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Protecting education opportunities for students during the pandemic

This week, I introduced the School Choice Now Act with my Republican colleague from South Carolina, Senator Tim Scott.
This legislation does two important things: First: It protects scholarships to students so they have the opportunity to return to the private school they attended before the pandemic, and it gives Tennessee families more options for their children’s education at a time when school is more important than ever.
Children in all K–12 schools, public and private schools alike, have been affected by the COVID-19 pandemic. There are 100,000 public schools across our country serving 50 million students, and there are another 35,000 private schools serving 5 million students. Many of those schools, public and private, are choosing not to reopen in person this fall, and many schools are failing to provide high-quality distance learning.
The students who will suffer the most from this are low-income children — the children from families where parents work away from home every day and are unable to oversee or assist with distance learning, children with no internet, families who can’t afford to put a child in a private school if the public school is not open. These are the parents and children who have the greatest need. Just as more families need more options, there are fewer scholarships available to help them choose private schools because there has been less charitable giving as a result of the pandemic. So for low-income students attending private schools on a scholarship, that can mean a heartbreaking end to their time at school and can force a transfer to a new school that may not meet their needs at all.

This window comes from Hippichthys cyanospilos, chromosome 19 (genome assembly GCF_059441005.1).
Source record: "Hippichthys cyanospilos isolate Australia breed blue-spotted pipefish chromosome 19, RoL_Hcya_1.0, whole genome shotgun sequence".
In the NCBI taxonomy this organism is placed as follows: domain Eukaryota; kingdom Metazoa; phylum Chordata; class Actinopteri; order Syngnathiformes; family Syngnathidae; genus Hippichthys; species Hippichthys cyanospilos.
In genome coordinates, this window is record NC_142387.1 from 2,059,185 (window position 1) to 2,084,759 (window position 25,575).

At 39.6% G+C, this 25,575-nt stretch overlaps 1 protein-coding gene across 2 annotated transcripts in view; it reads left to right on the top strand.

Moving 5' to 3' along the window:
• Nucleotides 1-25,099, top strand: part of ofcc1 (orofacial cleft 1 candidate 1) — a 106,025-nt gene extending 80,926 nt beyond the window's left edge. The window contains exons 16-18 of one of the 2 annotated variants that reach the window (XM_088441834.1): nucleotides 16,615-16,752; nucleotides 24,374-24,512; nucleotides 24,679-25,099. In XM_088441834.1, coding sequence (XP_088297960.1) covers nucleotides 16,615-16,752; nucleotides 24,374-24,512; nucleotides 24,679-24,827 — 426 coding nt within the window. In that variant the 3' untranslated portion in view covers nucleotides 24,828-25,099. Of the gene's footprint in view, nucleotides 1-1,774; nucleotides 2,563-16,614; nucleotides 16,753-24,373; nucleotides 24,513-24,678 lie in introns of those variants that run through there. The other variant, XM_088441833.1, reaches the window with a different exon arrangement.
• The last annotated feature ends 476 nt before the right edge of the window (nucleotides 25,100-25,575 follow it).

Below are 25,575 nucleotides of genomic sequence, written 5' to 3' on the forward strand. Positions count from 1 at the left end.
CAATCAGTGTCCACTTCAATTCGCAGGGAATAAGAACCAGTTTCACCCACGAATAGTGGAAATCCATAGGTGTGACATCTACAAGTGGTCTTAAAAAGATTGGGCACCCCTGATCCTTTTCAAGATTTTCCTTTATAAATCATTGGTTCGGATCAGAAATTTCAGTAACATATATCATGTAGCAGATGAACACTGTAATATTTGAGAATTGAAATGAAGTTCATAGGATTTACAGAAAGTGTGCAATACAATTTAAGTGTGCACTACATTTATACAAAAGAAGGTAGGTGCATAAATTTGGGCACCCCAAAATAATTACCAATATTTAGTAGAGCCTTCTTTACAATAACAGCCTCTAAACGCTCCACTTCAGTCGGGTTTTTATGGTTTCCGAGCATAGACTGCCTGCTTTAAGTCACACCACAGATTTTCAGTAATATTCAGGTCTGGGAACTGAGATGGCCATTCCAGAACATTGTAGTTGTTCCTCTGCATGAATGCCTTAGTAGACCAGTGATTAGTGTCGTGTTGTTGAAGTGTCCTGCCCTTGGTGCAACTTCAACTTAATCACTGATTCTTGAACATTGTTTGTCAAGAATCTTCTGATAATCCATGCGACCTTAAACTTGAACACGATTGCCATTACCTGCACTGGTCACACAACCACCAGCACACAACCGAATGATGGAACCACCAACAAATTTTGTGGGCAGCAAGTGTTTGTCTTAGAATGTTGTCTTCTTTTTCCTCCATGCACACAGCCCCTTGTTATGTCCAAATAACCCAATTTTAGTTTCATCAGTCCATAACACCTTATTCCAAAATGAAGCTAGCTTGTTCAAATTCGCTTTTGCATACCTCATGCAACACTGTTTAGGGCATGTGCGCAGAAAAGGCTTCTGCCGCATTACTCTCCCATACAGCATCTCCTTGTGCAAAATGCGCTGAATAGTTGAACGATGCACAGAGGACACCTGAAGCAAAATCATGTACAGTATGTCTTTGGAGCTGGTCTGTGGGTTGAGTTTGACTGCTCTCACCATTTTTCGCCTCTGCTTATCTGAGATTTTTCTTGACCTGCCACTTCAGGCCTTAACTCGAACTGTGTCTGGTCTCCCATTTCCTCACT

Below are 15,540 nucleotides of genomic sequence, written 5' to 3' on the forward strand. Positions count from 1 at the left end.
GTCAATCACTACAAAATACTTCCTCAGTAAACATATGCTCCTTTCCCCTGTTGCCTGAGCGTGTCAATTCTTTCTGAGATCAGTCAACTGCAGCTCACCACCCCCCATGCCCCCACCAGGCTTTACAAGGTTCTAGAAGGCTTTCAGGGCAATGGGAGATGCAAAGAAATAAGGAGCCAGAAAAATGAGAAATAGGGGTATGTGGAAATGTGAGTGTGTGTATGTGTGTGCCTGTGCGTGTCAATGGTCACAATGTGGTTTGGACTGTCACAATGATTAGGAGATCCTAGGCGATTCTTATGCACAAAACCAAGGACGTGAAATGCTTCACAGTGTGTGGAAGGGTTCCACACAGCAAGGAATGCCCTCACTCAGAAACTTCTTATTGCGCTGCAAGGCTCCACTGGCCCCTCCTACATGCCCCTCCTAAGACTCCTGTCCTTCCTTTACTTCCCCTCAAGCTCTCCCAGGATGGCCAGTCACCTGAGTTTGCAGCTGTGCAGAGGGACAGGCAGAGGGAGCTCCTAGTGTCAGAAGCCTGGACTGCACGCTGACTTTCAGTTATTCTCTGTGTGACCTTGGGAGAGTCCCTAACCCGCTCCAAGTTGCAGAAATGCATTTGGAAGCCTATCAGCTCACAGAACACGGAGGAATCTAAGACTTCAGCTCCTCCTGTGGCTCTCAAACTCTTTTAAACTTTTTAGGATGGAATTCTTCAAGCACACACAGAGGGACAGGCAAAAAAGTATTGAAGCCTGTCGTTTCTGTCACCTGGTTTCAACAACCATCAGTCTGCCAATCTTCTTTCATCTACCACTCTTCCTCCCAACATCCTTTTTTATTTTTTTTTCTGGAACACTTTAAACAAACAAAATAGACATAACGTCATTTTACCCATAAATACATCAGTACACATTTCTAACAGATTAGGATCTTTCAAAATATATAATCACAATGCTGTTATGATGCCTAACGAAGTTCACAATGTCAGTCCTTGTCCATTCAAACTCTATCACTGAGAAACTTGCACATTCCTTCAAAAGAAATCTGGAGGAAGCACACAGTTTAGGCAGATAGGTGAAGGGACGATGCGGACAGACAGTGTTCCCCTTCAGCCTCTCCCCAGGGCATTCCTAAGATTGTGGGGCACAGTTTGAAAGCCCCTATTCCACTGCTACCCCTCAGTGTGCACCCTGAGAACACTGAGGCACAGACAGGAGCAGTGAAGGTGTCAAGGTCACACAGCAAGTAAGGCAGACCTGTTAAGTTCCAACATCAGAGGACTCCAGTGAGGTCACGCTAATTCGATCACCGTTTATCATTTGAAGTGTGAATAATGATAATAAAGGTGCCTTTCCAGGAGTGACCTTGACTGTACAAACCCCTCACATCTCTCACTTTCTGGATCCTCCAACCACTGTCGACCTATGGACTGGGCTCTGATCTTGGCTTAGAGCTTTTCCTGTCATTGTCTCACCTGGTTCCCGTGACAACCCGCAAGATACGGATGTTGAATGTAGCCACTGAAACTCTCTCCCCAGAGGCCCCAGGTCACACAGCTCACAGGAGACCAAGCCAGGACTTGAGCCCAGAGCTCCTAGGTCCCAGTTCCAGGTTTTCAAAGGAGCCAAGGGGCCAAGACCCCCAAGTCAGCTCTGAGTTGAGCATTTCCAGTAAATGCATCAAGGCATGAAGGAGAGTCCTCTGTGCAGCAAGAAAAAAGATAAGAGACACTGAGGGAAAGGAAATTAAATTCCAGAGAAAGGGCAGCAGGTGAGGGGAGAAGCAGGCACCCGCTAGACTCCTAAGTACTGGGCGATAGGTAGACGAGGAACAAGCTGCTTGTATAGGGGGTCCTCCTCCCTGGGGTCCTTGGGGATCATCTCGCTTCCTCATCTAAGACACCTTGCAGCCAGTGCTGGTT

Second: This bill would also provide permanent dollar-for-dollar federal tax credits for contributions to scholarship-granting organizations. What this means is that any American taxpayer who makes a charitable donation to nonprofits that provide scholarships to students will receive a credit on their federal taxes equal to the amount the taxpayer donated. The same goes for private companies that make donations to these organizations.
This bill is about one of the great principles of what it means to be an American: the principle of equal opportunity. For me, equal opportunity means creating an environment in which the largest number of people can begin at the starting line. When everyone is at the starting line in America, anything is possible. Giving children more opportunity to attend a better school is the real answer to inequality in America.